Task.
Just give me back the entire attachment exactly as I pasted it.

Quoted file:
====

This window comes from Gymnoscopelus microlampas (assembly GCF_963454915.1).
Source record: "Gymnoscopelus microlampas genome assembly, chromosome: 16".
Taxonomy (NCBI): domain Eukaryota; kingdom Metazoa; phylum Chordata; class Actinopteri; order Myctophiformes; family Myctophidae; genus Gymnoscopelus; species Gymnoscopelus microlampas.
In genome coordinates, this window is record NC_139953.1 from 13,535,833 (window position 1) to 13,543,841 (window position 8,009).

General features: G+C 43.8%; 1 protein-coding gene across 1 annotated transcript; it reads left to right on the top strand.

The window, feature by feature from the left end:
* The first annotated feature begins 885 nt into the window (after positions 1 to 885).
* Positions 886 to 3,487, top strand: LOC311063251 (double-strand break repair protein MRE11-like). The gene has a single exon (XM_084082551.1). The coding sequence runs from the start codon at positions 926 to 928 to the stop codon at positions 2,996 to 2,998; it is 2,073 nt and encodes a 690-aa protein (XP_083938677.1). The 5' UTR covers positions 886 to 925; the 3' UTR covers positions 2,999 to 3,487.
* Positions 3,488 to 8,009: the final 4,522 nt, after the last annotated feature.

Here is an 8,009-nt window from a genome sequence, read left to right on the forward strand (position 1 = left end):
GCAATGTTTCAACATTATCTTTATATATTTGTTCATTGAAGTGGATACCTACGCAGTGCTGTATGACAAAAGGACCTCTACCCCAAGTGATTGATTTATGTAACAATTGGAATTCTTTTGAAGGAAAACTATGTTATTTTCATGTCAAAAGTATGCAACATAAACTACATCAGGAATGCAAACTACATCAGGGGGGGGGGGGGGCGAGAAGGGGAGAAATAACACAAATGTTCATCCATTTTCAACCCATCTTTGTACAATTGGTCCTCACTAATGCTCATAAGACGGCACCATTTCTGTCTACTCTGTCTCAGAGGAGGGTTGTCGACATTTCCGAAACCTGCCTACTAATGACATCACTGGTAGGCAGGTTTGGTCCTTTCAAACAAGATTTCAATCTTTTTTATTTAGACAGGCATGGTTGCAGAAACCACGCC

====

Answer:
This window comes from Gymnoscopelus microlampas (assembly GCF_963454915.1).
Source record: "Gymnoscopelus microlampas genome assembly, chromosome: 16".
Taxonomy (NCBI): domain Eukaryota; kingdom Metazoa; phylum Chordata; class Actinopteri; order Myctophiformes; family Myctophidae; genus Gymnoscopelus; species Gymnoscopelus microlampas.
In genome coordinates, this window is record NC_139953.1 from 13,535,833 (window position 1) to 13,543,841 (window position 8,009).

General features: G+C 43.8%; 1 protein-coding gene across 1 annotated transcript; it reads left to right on the top strand.

The window, feature by feature from the left end:
* The first annotated feature begins 885 nt into the window (after positions 1 to 885).
* Positions 886 to 3,487, top strand: LOC311063251 (double-strand break repair protein MRE11-like). The gene has a single exon (XM_084082551.1). The coding sequence runs from the start codon at positions 926 to 928 to the stop codon at positions 2,996 to 2,998; it is 2,073 nt and encodes a 690-aa protein (XP_083938677.1). The 5' UTR covers positions 886 to 925; the 3' UTR covers positions 2,999 to 3,487.
* Positions 3,488 to 8,009: the final 4,522 nt, after the last annotated feature.

Here is an 8,009-nt window from a genome sequence, read left to right on the forward strand (position 1 = left end):
GCAATGTTTCAACATTATCTTTATATATTTGTTCATTGAAGTGGATACCTACGCAGTGCTGTATGACAAAAGGACCTCTACCCCAAGTGATTGATTTATGTAACAATTGGAATTCTTTTGAAGGAAAACTATGTTATTTTCATGTCAAAAGTATGCAACATAAACTACATCAGGAATGCAAACTACATCAGGGGGGGGGGGGGGCGAGAAGGGGAGAAATAACACAAATGTTCATCCATTTTCAACCCATCTTTGTACAATTGGTCCTCACTAATGCTCATAAGACGGCACCATTTCTGTCTACTCTGTCTCAGAGGAGGGTTGTCGACATTTCCGAAACCTGCCTACTAATGACATCACTGGTAGGCAGGTTTGGTCCTTTCAAACAAGATTTCAATCTTTTTTATTTAGACAGGCATGGTTGCAGAAACCACGCC